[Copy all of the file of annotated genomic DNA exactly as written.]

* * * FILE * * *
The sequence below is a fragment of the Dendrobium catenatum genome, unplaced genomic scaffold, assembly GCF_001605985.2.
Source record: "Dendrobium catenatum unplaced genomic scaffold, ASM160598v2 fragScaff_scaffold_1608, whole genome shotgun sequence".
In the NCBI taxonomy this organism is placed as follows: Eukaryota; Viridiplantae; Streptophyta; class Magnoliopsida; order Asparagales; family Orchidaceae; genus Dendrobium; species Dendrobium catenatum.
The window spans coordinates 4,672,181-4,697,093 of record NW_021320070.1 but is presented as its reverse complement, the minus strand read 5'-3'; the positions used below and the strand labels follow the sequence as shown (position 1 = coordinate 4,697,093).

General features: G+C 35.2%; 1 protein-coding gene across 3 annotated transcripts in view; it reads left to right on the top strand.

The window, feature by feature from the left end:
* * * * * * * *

The sequence below is a fragment of the Dendrobium catenatum genome, unplaced genomic scaffold, assembly GCF_001605985.2.
Source record: "Dendrobium catenatum unplaced genomic scaffold, ASM160598v2 fragScaff_scaffold_1608, whole genome shotgun sequence".
In the NCBI taxonomy this organism is placed as follows: Eukaryota; Viridiplantae; Streptophyta; class Magnoliopsida; order Asparagales; family Orchidaceae; genus Dendrobium; species Dendrobium catenatum.
The window spans coordinates 4,672,181-4,697,093 of record NW_021320070.1 but is presented as its reverse complement, the minus strand read 5'-3'; the positions used below and the strand labels follow the sequence as shown (position 1 = coordinate 4,697,093).

General features: G+C 35.2%; 1 protein-coding gene across 3 annotated transcripts in view; it reads left to right on the top strand.

The window, feature by feature from the left end: